As an interesting side note, I discovered an irregularity between two fresh index updates in Majestic. The updates were downloaded between the 24th June 2012 and the 27th June 2012. I found there were links missing by comparing the newer (larger) update to the older update. It’s really obvious that there’s an age related cut off point, where links older than a certain number of days (around 90?) get removed from the fresh index. At this point they’re added to the historic index (though it’s altogether possible they’re added much sooner than this and duplicated for a time).
I checked, and there were chunks of links missing from inside the 90 day window:
The red highlighted rows in the data table belong to a date range that no longer forms part of the fresh index. What’s really interesting is that the 26th (and onwards) exist in both exports – a like for like comparision reveals chunks of missind data.
I didn’t expect to find that links were missing from periods inside this update cycle – 280 to be exact, though small numbers on a daily basis. Of those, 149 responded with a 200 server header response, 103 were 301 or 302 and 27 were “proper” error codes.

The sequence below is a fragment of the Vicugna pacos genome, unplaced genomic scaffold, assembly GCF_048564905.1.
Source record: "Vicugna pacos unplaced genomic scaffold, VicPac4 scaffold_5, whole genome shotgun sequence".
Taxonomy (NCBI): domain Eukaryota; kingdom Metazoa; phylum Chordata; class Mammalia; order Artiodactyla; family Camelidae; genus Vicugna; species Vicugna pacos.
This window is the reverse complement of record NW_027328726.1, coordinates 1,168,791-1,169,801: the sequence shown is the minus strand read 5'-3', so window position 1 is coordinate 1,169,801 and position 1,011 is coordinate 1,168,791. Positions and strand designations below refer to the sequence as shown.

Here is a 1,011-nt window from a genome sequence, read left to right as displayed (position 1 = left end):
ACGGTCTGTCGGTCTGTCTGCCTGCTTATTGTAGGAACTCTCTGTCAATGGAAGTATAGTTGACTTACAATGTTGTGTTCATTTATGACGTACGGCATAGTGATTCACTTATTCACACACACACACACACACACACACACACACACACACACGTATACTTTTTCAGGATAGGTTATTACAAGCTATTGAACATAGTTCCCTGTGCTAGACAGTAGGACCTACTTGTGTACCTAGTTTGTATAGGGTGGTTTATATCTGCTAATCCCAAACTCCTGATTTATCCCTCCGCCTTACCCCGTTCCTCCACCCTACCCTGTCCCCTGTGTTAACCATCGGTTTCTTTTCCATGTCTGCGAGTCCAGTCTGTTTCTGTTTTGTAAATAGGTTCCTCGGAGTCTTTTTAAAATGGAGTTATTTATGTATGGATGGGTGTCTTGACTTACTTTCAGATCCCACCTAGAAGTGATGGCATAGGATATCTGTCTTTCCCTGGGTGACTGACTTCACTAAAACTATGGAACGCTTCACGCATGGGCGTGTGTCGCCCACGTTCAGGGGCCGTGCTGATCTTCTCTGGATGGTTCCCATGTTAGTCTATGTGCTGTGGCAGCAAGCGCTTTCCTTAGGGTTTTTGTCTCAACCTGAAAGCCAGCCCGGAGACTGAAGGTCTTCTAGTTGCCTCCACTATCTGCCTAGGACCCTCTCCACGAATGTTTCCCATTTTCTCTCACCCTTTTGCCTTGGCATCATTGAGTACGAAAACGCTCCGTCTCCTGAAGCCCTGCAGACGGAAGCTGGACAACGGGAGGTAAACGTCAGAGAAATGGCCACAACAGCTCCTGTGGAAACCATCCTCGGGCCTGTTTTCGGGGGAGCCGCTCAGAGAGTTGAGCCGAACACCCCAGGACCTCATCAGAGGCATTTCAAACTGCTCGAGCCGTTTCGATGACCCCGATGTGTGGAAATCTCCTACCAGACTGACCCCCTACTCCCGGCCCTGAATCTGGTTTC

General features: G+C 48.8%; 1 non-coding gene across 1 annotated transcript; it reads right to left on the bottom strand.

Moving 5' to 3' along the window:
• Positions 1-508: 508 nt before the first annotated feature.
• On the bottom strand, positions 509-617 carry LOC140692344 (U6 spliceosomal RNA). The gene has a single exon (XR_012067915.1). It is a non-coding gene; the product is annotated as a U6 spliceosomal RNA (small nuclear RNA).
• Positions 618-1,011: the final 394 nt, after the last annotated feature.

To be fair, some data loss is hardly unavoidable – it took me long enough to crawl the 95,000 or so sum total links reported by all 4 tools! Crawling billions of URLs is no joke. It’s also important to point out that the fresh index had grown by some 1,000 links in this period. As a wild theory, I considered whether Majestic choose not to include blocks of links if they don’t receive data in that particular iteration, rather than attempting additional recrawl cycles between updates. In any case, I’m sure these links would be re-included in another iteration (which are extremely regular!).